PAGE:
The Competitive Edge In A Commoditized World
Have you noticed that it's harder than it's ever been to truly differentiate yourself? That whatever you claim it is that makes you so different, your competitors also say the same thing about themselves? That to your prospects, as well as your current customers, you often look pretty much like everyone else?
Yeah, we notice that too. And when customers can't figure out what makes anyone different, they buy strictly on price, and none of us want to be in that kind of market!
So how is it that some companies manage to stand out year after year in industries that are mostly commoditized? When you examine the research that's been done on this question, you find that the companies that succeed in commoditized environments don't win because of what they offer. No, they win because of how they offer it. It's the experience their people are able to create that makes all the difference.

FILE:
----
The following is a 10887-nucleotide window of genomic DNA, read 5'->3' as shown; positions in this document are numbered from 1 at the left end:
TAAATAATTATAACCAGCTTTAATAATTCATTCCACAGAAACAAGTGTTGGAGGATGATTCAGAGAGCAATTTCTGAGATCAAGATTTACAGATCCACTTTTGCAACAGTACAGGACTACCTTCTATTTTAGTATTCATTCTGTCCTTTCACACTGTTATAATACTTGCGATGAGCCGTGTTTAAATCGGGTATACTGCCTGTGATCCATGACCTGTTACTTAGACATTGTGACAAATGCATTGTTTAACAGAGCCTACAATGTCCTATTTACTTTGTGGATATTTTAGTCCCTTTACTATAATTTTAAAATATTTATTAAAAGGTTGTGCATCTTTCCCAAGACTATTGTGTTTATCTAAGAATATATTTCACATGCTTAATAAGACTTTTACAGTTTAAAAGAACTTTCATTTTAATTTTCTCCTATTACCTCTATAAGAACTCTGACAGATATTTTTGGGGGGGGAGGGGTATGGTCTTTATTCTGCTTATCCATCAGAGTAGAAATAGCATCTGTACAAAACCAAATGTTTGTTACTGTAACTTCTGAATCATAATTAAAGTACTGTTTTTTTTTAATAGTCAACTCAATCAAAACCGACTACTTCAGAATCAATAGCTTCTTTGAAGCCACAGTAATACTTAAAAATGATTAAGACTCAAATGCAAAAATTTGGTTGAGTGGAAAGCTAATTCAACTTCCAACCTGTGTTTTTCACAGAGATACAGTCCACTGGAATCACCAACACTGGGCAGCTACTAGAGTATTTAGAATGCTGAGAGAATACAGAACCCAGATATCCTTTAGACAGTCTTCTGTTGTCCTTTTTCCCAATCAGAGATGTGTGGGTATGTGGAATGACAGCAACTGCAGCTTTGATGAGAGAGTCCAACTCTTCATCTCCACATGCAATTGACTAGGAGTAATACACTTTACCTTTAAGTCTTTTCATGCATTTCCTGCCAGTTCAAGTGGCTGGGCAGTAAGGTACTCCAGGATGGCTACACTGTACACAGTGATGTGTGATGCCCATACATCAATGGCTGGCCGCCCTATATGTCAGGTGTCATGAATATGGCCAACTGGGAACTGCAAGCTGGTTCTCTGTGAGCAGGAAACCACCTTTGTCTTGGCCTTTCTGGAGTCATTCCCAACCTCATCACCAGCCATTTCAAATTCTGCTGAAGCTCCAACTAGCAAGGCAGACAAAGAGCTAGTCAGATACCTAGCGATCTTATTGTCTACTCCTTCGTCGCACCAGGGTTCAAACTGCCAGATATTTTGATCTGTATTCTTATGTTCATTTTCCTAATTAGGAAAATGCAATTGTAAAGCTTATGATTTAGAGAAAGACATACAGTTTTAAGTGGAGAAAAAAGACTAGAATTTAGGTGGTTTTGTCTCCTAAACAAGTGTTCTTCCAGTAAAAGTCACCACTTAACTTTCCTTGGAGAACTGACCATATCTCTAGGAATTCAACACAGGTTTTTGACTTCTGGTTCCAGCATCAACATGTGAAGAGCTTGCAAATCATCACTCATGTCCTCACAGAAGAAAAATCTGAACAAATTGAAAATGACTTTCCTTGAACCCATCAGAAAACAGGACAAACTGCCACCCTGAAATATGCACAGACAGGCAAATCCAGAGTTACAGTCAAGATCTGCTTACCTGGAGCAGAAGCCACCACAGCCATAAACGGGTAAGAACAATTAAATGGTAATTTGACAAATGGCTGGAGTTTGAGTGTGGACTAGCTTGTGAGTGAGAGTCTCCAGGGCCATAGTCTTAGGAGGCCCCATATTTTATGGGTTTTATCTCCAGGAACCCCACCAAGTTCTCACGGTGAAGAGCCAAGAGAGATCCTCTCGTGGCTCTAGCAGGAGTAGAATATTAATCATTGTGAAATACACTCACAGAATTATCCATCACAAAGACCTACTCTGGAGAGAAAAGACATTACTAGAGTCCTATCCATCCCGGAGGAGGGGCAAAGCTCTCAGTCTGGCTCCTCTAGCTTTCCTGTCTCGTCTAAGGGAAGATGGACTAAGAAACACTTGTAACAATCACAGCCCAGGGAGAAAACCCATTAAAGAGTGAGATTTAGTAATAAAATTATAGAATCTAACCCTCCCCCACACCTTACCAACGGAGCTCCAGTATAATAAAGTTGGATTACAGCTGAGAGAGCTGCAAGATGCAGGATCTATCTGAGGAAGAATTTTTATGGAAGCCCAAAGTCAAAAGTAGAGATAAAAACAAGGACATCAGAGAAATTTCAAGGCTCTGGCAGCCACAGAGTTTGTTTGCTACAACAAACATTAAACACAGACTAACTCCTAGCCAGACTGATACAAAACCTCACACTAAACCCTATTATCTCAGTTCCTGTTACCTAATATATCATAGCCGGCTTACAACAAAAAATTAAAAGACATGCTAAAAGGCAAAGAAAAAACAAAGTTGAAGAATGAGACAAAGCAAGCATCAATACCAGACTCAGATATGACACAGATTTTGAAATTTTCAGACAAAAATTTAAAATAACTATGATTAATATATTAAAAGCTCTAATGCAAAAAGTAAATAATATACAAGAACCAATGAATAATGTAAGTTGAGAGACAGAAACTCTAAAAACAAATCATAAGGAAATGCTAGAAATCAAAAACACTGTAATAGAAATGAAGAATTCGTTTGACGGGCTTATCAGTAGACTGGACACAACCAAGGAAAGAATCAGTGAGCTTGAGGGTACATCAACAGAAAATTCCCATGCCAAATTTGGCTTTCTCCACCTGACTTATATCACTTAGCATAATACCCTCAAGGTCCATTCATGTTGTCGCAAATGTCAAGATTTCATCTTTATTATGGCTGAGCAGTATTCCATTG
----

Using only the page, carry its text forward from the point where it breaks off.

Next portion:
It's Easy To Copy
You see, whatever product or service you offer that you think separates you from the pack is usually pretty easily copied. And if it's really good, you can bet your competitors will indeed copy it - and usually in a fraction of the time and at a fraction of the cost that it took you to create it!
Product and service innovation is just the price of admission to be in the game. But unless you're the next Apple, it's simply not a sustainable strategy for continued differentiation.
But if you could somehow find a way to get your people to be different than your competitors' people, to perform in different ways and at a different level, to create those different experiences, not only would that be your biggest opportunity for competitive advantage, but it would be your biggest opportunity for a sustainable competitive advantage. Because even when your competitors know that you're winning because of your people, it's a formula they simply won't be able to copy!
It's All About Your Culture
Getting your people to be different is all about your culture. It's about the way things get done in your organization. Done right, it becomes part of the fabric of how your operate, part of your company's very DNA.
When you understand this, you begin to see that working on your culture is not an HR topic. Quite the opposite - it's a financial and strategic topic. In fact, it's one of the most important things you can do to create a sustainable competitive advantage. And what's more critical to your future than that?